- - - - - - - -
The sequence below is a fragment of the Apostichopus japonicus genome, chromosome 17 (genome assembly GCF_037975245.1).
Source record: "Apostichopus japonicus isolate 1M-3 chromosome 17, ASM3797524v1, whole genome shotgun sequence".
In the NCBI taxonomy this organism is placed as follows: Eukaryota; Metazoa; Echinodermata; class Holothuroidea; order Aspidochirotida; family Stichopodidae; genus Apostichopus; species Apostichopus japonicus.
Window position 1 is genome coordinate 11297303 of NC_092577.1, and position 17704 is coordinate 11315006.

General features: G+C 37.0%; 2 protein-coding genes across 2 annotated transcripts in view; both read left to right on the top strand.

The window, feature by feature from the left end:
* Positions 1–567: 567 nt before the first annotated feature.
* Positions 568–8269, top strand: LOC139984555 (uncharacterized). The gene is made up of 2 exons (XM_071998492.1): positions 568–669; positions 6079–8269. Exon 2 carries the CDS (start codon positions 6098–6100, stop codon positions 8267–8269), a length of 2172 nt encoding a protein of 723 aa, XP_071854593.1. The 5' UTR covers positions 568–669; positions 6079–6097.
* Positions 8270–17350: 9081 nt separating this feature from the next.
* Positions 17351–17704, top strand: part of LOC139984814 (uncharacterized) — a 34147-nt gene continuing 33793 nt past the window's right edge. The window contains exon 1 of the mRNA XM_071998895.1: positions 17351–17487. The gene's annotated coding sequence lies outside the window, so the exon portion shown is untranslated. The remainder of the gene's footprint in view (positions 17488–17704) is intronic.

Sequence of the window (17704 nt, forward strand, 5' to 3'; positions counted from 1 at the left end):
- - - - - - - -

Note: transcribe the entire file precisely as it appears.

The sequence below is a fragment of the Apostichopus japonicus genome, chromosome 17 (genome assembly GCF_037975245.1).
Source record: "Apostichopus japonicus isolate 1M-3 chromosome 17, ASM3797524v1, whole genome shotgun sequence".
In the NCBI taxonomy this organism is placed as follows: Eukaryota; Metazoa; Echinodermata; class Holothuroidea; order Aspidochirotida; family Stichopodidae; genus Apostichopus; species Apostichopus japonicus.
Window position 1 is genome coordinate 11297303 of NC_092577.1, and position 17704 is coordinate 11315006.

General features: G+C 37.0%; 2 protein-coding genes across 2 annotated transcripts in view; both read left to right on the top strand.

The window, feature by feature from the left end:
* Positions 1–567: 567 nt before the first annotated feature.
* Positions 568–8269, top strand: LOC139984555 (uncharacterized). The gene is made up of 2 exons (XM_071998492.1): positions 568–669; positions 6079–8269. Exon 2 carries the CDS (start codon positions 6098–6100, stop codon positions 8267–8269), a length of 2172 nt encoding a protein of 723 aa, XP_071854593.1. The 5' UTR covers positions 568–669; positions 6079–6097.
* Positions 8270–17350: 9081 nt separating this feature from the next.
* Positions 17351–17704, top strand: part of LOC139984814 (uncharacterized) — a 34147-nt gene continuing 33793 nt past the window's right edge. The window contains exon 1 of the mRNA XM_071998895.1: positions 17351–17487. The gene's annotated coding sequence lies outside the window, so the exon portion shown is untranslated. The remainder of the gene's footprint in view (positions 17488–17704) is intronic.

Sequence of the window (17704 nt, forward strand, 5' to 3'; positions counted from 1 at the left end):